Tesla, along with Apple's recently announced CarPlay, are positioned to have a major influence for everyone planning to be driving a car in the foreseeable future. This is independent of whether or not you're driving a Tesla or a car equipped with CarPlay.
Stuck in the (Technology) Dark Ages
The auto industry has managed to remain uniquely positioned with respect to technology. Low to middle-end cars are the worst offenders, but in this class cost almost always comes first. Higher end cars are still behind, but not as far. You could argue that Ford has had their voice control service for a while now, other companies are on a similar trajectory, but the offerings are entirely underwhelming at best.
Here are a few key reasons the auto industry is able to have inferior technology and charge such a premium for it; these are inferences I'm making, not based on inside knowledge.
- Cost is king when people shop for new cars.
- The tech we're used to isn't designed for as rugged of conditions. Your iPad's operating temperature certainly doesn't cover -15 degrees, but your car's touch screen does. Vibration isn't likely as much of a concern.
- Design cycles are long for cars, there's a reason cars debut so long before they're ready to buy. The tech available in that car will lag what is thought to be current because it was designed a couple of years (?) beforehand.
- There is a vested interest by auto makers to prevent major software feature upgrades. These comforts, when outdated, can become driving forces behind another purchase.
- Proprietary barriers exist. Supporting only Apple or only Android is highly limiting and until now there was no official protocol to support. If they chose to support an unofficial protocol, there is no guarantee it would continue to work, which would result in very angry customers.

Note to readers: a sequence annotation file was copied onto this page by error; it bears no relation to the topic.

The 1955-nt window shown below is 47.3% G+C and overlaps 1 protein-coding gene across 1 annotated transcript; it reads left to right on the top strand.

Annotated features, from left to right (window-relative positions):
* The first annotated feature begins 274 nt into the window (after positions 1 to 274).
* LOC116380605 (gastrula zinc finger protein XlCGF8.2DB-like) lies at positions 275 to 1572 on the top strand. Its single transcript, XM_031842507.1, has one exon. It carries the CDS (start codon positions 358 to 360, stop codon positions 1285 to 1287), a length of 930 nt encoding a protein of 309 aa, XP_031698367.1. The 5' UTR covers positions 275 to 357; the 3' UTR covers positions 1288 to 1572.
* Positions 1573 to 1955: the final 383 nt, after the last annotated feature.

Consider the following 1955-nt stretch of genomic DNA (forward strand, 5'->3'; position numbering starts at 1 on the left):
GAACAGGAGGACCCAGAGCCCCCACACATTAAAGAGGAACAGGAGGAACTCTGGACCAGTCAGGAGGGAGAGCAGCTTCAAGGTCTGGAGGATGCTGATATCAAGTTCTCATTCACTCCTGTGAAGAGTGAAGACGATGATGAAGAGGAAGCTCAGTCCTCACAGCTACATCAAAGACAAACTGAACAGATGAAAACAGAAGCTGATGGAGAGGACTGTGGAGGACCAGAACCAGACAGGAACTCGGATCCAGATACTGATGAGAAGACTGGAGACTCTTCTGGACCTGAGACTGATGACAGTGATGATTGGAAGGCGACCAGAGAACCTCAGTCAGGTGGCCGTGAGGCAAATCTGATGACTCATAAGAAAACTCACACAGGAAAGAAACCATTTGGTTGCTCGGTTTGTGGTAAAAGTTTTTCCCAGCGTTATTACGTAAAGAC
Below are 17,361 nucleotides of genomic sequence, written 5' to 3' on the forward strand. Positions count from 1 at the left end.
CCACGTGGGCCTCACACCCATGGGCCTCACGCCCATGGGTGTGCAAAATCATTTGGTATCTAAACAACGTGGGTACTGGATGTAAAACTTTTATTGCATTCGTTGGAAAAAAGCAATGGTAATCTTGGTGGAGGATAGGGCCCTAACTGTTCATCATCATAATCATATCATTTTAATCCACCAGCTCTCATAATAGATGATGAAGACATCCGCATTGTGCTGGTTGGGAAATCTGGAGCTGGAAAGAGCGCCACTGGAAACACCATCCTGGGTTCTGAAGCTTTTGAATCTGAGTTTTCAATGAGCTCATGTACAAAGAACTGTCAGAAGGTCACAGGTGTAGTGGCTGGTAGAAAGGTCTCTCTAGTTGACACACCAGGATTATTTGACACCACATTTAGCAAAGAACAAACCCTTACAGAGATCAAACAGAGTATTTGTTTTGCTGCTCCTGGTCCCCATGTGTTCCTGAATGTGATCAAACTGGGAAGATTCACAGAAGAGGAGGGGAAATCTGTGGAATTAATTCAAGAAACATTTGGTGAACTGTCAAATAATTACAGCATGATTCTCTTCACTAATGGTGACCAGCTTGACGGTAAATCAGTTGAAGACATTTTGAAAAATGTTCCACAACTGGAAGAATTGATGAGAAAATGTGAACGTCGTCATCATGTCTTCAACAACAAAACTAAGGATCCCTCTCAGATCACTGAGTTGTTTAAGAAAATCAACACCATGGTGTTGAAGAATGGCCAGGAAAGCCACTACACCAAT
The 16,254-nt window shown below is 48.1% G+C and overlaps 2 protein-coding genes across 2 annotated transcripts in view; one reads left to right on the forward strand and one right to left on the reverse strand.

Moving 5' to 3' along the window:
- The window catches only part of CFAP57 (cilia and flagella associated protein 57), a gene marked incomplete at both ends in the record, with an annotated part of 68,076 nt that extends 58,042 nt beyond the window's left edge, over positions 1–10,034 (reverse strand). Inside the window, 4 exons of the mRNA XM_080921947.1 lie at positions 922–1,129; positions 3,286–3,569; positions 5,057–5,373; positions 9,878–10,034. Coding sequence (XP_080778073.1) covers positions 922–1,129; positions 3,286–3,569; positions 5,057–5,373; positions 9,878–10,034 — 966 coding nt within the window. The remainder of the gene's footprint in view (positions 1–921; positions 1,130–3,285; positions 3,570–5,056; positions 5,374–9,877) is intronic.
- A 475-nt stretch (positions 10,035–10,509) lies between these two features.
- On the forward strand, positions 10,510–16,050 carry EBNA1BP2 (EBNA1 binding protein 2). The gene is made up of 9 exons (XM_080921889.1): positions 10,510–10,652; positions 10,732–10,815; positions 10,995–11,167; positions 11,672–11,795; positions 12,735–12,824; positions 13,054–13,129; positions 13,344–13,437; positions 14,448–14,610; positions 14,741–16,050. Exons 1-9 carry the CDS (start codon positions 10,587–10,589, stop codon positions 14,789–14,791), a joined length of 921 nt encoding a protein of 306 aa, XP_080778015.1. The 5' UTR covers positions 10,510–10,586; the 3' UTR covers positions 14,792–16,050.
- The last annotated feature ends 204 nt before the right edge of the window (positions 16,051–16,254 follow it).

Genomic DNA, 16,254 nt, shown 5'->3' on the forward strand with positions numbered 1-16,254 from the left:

So where do Tesla and CarPlay come in? I think CarPlay is fairly obvious. It is the first major step at taking the brain of the technology out of the car and putting it into the phone. Phones are a lot easier to upgrade. As long as compatibility to the CarPlay protocol is maintained, this is a vast improvement over the current situation. The most obvious issue is that CarPlay is Apple/iOS only, and likely always will be. I suspect cars will eventually need to ship supporting CarPlay, Google's solution, and maybe even Microsoft's to remain competitive.
Tesla has the potential to disrupt from the other side, the inside. They're the first actual shot at being a successful and forward-looking auto maker. They have high tech at their very core, it is what they are built on. Tesla has embraced the smartphone revolution in a very serious way giving you a tremendous amount of control over your vehicle from within their app.
Progress in this industry will only come if it is successful enough that auto makers can't produce cars without competitive technology. The CarPlay features are low-cost to implement with the potential for high return. Tesla is sweeping the industry with their incredible design, tremendous safety, and aggressive adoption of new technology. I'm not declaring these two products as the long-term "winners," but I do firmly believe they'll serve as excellent propellant to move this industry out of the dark ages.